Bluefin’s Chief Innovation Officer, Ruston Miles, contributes to today’s blog and boils down the basics of EMV for merchants.
The migration to EMV cards is well underway yet many questions still remain. The differences between EMV and magnetic stripe cards are vast – not only do the cards transfer data differently, but the actual payment process at the terminal is different as well. Consumers want to know how payments will be made, how authorization takes place, and who’s to blame for fraud after the migration is complete.
But perhaps the biggest question among consumers is whether EMV cards will really safeguard their data.
The Differences Between EMV Chip Cards & Magnetic Stripe Cards
To truly understand the purposed of EMV in the security trifecta, it’s necessary to grasp the differences between “chip cards” and magnetic stripe cards. The primary difference is the way the cards transfer data. EMV chip cards have a metallic square on the front of the card that creates a unique, one-time transaction code for every single transaction. This code cannot be used again.
Magnetic stripe cards, on the other hand, have transaction data that remains the same across all transactions. If a hacker were to compromise magnetic stripe data, that data could be used for multiple fraudulent transactions. However, if a hacker stole transaction data from an EMV chip card, the stolen data could not be replicated for future use because it’s only good for one transaction.
Since EMV cards transmit data differently, you may have guessed that the actual payment process occurs differently as well. When consumers pay with an EMV card, the card is “dipped” into the terminal instead of swiped. During the card dipping process, data is transferred to your financial institution to verify the card is valid, and a unique transaction code is created. The process is slower than a simple swipe, but far more secure because of the one-time transaction code.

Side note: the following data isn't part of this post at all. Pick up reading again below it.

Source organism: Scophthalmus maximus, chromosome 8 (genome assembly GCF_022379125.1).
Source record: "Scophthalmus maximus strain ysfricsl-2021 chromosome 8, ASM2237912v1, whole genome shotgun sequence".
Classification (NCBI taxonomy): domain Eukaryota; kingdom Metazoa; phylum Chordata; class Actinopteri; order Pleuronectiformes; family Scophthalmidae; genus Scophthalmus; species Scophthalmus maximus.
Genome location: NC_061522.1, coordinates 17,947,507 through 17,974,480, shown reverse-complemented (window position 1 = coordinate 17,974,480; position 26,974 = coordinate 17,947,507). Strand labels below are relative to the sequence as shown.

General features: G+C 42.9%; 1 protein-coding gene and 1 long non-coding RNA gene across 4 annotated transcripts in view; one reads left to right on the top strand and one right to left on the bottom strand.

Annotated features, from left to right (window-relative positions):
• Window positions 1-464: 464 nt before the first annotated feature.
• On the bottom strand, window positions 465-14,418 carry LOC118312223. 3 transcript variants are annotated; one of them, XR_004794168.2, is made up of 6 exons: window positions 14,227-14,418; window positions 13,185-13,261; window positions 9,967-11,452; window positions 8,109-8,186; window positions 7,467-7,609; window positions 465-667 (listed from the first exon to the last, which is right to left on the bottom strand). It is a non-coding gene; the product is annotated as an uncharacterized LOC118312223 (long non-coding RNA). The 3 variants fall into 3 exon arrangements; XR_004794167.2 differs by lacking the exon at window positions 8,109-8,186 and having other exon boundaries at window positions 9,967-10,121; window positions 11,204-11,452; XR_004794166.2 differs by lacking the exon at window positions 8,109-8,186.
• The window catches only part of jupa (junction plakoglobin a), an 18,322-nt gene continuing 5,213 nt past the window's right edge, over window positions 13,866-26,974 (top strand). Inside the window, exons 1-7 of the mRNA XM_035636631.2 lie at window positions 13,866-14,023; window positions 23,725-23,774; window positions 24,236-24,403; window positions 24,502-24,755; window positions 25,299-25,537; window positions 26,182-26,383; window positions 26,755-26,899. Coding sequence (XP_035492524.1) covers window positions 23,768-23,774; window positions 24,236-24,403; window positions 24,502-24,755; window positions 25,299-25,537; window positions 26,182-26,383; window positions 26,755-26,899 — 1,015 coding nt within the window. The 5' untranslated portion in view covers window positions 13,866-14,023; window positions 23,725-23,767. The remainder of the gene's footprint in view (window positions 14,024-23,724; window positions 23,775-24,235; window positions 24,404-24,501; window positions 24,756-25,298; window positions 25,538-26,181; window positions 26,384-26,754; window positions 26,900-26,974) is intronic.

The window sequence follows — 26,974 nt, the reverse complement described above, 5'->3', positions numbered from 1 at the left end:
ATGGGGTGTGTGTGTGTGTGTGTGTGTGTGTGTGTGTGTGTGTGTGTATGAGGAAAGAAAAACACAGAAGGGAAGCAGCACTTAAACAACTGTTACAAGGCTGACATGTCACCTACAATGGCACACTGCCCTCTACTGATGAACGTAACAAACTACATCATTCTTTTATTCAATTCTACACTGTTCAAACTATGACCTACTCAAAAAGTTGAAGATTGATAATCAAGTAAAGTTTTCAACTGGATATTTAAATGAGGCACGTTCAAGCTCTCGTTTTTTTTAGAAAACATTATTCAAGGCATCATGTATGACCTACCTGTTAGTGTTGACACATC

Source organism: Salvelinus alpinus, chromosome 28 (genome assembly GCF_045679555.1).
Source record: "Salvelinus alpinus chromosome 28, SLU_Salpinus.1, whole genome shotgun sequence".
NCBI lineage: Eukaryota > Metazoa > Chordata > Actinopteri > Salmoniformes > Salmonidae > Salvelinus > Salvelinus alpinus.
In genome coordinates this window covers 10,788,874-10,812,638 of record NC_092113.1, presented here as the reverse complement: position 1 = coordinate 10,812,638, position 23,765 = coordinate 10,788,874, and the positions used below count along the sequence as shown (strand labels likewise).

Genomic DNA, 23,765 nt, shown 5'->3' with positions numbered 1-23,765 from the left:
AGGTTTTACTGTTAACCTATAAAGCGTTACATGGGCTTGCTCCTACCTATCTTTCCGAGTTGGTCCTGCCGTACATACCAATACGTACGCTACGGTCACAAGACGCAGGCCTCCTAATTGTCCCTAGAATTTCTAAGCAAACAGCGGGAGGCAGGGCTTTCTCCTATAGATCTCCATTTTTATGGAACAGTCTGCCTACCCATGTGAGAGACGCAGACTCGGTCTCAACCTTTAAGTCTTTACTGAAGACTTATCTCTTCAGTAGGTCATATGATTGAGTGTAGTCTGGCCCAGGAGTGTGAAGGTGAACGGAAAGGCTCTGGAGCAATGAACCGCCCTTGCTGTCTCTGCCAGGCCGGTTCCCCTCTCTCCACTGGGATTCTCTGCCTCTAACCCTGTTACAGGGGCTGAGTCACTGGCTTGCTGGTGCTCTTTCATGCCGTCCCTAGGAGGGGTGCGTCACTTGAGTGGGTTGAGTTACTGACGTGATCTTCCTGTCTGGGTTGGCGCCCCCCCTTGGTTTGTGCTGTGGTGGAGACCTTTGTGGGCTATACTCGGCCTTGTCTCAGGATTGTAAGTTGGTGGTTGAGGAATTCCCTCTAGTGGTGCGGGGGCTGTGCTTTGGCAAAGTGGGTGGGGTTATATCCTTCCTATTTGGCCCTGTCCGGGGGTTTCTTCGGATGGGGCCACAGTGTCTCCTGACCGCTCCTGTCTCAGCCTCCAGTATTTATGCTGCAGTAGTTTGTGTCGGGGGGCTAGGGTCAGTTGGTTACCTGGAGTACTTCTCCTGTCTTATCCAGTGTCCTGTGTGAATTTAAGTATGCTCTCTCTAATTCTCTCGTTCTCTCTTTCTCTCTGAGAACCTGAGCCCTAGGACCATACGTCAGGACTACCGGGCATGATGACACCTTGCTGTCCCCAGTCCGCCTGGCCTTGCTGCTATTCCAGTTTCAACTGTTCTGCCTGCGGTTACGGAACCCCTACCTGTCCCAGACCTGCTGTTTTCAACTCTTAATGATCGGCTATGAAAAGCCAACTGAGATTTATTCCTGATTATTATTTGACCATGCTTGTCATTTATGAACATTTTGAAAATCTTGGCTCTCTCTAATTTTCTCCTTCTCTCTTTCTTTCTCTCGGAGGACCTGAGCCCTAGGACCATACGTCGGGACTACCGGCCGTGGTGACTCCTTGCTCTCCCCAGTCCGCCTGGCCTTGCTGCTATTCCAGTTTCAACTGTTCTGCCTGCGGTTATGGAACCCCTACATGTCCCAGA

However, the full migration to EMV in the U.S. is estimated to go well beyond October 1, 2015 – potentially with full implementation not being complete for 5+ more years. Which means cardholders, retailers, and financial institutions are still at risk.
The Dangers that Still Remain
If you’ve already received your EMV card, you may have noticed it still comes with a magnetic stripe – and that’s because not all terminals are equipped to handle card dipping. To make sure consumers keep spending and merchants can adjust, EMV cards will be equipped to handle both types of transactions. So if you were to make a purchase at a terminal where EMV processing hasn’t been implemented, you would resort to the familiar swiping transaction process. Unfortunately, this swipe method leaves cardholders open to old vulnerabilities.
It’s also worth noting that during the migration process, fraudsters will be watching. It will be easy to prey on those who have not adapted to the EMV payment process, such as merchants who haven’t upgraded their terminals. Which is why after the October 1st deadline, the liability falls on the party who is the least EMV compliant (in this case, the merchant who didn’t upgrade their system to support the EMV card).
But even with upgraded terminals, there are still risks. EMV cards have two different verification methods. The most secure version is the chip-and-PIN card, which requires a PIN number to verify the transaction in real-time (like a debit card). However, during the initial roll out, many cards will be chip-and-signature because several payment processors are equipped only to handle signature verification. This means that for the time being, EMV cards can still be targeted for card-present fraud.
Yet the biggest danger lies with complacency. There’s still a prevalent notion that with EMV, we’ve reached the summit of payment security. And while EMV cards certainly authenticate the card and the consumer, they are not the only answer when it comes to protecting your data. As we saw with the Target breach, EMV would not have stopped hackers from entering the payment processing system and stealing unencrypted card data stored there, which can then be used for card-not-present transactions. This means that as long as our payment data stays unencrypted, the danger remains – EMV or not.
That’s why at Bluefin, we take a holistic approach to payment security. By combining PCI-validated point-to-point encryption (P2PE) to protect your card data, EMV to protect you against card-present fraud, and tokenization to eliminate the need for your credit card number to ever be stored, we aim to eliminate data theft and fraud at every and all points of your transaction.
If you have further questions about EMV and payment security, or want to learn how to get started with our holistic approach, contact us today.
Ruston is a frequent speaker on the topic of payment security and is an expert in PCI-validated P2PE. Ruston is a PCI Professional (PCIP), Certified Payment Professional (CPP), Certified Internet Business Strategist (CIBS), and an active participant with the PCI Security Standards Council (SSC).